International trade enabled new political states to form around the Mekong Delta. The Mekong basin, also known as Vietnam's "rice basket", supported canals and irrigation systems that led to a sustained period of agricultural prosperity. It functioned as a trade channel supplying raw materials to maritime networks linked to China, Java, and India. It was the alternative to the Silk Road.
Vietnam has become a leading rice producer, thanks to an extensive network of canals and irrigation systems. They allow year-round cultivation in a region where, just 50 years ago, floodplains laid fallow for half the year and farmers planted only once a year. Within a generation, Vietnamese farmers have gone from planting one crop a year to planting three on the same acreage. But large canal infrastructure developments have come at a high environmental price. The Communist Party now faces a dilemma — continue to promote rice as a flagship export and bear the ecological consequences of degraded soils, or abolish the 3rd harvest and resist the urge to build even more irrigation infrastructure.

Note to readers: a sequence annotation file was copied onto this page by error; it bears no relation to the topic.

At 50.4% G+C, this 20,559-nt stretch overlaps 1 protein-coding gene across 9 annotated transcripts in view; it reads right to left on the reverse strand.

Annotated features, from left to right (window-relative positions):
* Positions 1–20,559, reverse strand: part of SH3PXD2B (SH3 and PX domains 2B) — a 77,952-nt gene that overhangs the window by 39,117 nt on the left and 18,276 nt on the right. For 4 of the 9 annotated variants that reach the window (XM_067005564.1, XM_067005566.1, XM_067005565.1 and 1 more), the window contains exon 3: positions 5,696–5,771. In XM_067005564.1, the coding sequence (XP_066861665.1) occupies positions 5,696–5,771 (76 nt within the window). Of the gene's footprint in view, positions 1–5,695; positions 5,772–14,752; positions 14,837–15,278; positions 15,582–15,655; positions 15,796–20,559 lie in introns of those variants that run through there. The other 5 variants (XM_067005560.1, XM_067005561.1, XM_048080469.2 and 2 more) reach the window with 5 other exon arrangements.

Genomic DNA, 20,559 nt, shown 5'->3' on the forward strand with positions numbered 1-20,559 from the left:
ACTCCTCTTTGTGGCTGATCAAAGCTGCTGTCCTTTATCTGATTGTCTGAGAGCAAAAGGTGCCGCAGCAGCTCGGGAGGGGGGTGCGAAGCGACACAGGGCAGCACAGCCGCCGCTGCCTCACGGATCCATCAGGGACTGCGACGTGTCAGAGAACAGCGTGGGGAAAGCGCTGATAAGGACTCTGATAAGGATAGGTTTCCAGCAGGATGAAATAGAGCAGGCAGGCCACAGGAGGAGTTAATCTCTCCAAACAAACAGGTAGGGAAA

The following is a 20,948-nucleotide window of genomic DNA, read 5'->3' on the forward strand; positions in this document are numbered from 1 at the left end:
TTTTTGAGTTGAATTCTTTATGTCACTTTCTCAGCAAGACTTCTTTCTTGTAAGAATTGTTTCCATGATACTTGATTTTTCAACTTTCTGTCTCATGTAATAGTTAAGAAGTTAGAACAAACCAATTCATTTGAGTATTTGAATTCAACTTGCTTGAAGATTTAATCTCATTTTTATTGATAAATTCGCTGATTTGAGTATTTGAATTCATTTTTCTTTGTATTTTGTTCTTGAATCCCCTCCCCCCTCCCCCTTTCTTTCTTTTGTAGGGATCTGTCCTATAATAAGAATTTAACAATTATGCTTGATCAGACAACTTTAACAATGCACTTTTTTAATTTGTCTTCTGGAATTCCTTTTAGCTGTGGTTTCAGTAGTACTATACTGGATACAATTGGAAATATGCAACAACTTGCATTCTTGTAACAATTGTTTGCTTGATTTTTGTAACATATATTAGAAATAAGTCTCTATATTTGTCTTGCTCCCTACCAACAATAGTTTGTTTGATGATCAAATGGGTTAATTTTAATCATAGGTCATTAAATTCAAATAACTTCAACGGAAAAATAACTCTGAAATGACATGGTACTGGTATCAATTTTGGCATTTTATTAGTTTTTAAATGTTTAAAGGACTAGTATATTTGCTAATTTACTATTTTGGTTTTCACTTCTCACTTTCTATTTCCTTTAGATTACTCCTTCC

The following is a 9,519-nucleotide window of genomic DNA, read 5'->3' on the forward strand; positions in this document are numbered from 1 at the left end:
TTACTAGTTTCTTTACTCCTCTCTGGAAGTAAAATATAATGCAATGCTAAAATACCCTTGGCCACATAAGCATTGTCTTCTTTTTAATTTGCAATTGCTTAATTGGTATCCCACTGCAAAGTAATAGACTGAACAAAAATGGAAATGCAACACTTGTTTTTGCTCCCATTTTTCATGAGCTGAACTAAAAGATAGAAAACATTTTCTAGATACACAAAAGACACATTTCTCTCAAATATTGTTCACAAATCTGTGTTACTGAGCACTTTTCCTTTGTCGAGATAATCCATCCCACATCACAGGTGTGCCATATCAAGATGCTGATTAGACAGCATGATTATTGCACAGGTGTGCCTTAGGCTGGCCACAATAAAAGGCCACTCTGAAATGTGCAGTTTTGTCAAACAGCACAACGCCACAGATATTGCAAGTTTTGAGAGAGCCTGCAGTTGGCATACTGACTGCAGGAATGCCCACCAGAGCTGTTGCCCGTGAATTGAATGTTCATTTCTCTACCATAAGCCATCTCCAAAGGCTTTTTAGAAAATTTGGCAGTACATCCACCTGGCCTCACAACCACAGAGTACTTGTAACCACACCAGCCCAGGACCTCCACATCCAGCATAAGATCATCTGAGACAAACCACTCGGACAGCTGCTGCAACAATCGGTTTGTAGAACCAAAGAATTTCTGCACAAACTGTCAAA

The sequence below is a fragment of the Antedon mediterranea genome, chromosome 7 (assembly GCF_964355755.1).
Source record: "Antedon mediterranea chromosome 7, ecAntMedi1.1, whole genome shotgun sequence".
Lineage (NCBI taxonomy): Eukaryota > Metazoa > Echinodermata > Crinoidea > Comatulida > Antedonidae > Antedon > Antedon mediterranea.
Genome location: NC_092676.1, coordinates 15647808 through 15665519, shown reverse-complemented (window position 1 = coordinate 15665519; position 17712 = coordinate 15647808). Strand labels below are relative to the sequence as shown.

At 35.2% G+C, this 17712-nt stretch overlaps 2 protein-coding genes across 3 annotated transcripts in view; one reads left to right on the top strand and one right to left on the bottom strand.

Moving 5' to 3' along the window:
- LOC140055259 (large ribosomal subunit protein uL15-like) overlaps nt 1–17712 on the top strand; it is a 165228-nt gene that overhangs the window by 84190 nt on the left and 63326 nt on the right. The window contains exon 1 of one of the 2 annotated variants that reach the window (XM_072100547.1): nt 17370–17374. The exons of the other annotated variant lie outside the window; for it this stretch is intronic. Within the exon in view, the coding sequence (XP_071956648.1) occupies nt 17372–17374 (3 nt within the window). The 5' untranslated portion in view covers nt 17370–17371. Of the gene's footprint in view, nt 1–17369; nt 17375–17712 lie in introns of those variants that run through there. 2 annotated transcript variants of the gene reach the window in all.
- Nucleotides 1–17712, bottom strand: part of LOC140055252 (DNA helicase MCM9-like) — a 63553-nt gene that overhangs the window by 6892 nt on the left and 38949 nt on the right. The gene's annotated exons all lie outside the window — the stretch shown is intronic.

“You have a ‘rice first’ policy that sacrifices the interest of the poorest for the wealthy... From an equity perspective, it makes no sense whatsoever. But this ‘rice at all costs’ approach is deeply ingrained, and there are strong commercial interests”
－Jake Brunner, IUCN
Constructions of such infrastructure have disrupted the Mekong's ecology: high dikes block natural floods coming from upstream and deprive downstream farms and fisheries of essential nutrients. Chemicals used by upstream farmers pollute canals and acidify the soil, leading to a decline in fish population. In addition, shoreline dikes interrupt the natural flow of fresh- and salt-water nutrients, threatening the ecosystem of coastal mangroves. If these mangroves were to die, Vietnam could become more exposed to storms and rising sea levels.
The Mekong is as enchanting as it is fertile. Let's hope the Communist Party makes the right decisions for future generations to come.